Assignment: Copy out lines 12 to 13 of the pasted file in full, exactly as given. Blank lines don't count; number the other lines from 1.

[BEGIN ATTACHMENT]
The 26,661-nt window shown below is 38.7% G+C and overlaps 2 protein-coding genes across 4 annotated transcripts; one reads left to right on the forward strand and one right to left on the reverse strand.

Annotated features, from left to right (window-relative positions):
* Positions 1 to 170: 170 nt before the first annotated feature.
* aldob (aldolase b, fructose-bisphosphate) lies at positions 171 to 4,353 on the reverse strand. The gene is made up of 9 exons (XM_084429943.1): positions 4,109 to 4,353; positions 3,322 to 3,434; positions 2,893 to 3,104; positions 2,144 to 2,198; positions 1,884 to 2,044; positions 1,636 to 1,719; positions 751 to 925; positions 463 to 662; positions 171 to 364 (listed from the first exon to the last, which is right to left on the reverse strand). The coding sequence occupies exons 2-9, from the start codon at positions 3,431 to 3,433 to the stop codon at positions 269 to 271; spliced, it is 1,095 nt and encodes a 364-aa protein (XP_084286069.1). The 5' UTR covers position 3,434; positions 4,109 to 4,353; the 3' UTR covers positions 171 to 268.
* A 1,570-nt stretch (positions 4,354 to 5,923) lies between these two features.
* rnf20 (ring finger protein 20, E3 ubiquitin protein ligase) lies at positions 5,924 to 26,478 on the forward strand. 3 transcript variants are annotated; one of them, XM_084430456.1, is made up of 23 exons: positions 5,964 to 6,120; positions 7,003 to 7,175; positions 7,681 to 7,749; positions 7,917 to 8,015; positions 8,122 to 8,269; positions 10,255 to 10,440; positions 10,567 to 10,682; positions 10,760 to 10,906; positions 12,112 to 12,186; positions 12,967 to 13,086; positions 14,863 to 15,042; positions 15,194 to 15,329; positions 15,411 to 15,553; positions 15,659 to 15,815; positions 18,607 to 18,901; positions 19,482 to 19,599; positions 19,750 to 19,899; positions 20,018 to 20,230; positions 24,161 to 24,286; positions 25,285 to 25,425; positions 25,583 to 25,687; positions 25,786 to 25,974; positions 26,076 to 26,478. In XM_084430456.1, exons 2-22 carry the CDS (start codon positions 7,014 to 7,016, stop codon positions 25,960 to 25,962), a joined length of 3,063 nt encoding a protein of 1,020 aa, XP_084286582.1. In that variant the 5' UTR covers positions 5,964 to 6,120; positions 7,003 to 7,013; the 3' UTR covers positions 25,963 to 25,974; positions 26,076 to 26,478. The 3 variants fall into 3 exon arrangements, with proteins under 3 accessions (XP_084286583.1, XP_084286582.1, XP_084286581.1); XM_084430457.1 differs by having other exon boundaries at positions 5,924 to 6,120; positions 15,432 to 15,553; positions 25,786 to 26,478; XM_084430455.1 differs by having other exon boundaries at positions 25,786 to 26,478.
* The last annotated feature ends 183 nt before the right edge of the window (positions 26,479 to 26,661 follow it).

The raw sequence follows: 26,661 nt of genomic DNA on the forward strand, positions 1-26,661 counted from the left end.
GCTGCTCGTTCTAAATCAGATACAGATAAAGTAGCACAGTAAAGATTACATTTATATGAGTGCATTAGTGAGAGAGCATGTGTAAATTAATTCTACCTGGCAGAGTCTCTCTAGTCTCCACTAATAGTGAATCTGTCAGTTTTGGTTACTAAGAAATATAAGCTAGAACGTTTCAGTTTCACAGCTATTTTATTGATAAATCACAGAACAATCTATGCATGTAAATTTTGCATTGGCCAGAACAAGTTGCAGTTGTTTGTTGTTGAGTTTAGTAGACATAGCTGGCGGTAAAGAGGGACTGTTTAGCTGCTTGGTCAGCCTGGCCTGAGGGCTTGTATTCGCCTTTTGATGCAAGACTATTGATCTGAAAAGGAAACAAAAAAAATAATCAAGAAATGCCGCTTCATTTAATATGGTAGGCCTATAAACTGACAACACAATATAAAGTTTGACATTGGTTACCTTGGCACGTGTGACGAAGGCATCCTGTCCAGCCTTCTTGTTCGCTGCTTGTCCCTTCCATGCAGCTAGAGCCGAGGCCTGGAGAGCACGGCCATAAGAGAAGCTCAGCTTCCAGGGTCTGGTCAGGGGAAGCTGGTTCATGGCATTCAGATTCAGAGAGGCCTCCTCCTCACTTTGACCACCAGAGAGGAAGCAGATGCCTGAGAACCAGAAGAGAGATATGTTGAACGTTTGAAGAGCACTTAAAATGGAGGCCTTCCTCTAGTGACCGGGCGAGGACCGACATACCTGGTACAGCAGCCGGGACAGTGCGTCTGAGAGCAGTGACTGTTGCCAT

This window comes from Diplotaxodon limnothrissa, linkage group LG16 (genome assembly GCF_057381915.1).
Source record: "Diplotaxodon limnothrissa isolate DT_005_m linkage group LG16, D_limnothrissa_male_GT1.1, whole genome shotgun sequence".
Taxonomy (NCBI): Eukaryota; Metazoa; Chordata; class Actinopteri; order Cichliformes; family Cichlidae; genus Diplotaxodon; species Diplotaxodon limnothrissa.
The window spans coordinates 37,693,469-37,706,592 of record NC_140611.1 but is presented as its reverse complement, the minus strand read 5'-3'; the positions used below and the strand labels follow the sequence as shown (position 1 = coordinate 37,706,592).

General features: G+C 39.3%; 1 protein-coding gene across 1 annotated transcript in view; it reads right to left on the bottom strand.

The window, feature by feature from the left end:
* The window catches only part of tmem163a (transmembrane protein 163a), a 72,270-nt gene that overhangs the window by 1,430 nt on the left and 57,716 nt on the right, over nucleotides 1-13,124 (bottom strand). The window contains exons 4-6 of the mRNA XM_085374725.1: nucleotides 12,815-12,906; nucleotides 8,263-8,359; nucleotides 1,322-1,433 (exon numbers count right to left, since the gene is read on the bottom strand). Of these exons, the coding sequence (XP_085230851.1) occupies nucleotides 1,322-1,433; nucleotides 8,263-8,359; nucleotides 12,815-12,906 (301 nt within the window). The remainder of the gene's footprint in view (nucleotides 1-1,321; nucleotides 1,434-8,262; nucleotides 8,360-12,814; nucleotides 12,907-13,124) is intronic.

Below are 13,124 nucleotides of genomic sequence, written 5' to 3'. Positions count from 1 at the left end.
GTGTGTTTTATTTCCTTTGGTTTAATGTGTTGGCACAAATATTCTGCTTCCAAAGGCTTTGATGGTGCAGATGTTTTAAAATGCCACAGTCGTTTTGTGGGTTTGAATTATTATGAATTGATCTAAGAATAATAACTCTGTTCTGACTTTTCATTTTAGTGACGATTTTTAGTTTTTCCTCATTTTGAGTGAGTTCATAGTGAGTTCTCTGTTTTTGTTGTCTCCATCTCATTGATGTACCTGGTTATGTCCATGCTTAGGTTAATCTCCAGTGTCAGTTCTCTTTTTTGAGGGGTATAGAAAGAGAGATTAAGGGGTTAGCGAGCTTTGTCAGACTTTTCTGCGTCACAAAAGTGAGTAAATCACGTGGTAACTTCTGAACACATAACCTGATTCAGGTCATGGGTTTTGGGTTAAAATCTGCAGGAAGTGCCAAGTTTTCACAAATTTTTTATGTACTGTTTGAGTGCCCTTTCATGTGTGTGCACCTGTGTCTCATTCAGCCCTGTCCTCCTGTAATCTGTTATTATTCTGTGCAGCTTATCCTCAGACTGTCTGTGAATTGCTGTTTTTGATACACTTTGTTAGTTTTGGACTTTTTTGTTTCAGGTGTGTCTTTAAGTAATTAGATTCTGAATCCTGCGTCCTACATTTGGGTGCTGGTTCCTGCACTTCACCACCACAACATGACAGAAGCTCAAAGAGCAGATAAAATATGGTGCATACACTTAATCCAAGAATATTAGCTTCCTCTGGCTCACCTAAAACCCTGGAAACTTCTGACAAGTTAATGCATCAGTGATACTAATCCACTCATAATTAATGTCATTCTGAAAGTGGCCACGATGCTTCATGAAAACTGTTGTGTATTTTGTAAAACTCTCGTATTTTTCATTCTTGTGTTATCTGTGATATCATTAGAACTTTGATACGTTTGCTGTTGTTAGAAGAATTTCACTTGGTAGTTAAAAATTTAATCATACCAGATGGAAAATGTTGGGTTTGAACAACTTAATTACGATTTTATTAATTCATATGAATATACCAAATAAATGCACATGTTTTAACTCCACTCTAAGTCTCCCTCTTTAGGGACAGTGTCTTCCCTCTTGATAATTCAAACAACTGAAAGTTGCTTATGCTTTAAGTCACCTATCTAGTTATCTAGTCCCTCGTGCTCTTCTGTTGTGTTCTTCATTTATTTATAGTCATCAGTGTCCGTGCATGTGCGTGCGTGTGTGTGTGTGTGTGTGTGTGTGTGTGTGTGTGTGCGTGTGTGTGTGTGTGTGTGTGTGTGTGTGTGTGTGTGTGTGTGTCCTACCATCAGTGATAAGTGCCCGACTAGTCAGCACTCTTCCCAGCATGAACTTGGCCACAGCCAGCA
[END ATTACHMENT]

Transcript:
Taxonomy (NCBI): Eukaryota; Metazoa; Chordata; class Actinopteri; order Cichliformes; family Cichlidae; genus Diplotaxodon; species Diplotaxodon limnothrissa.
The window spans coordinates 37,693,469-37,706,592 of record NC_140611.1 but is presented as its reverse complement, the minus strand read 5'-3'; the positions used below and the strand labels follow the sequence as shown (position 1 = coordinate 37,706,592).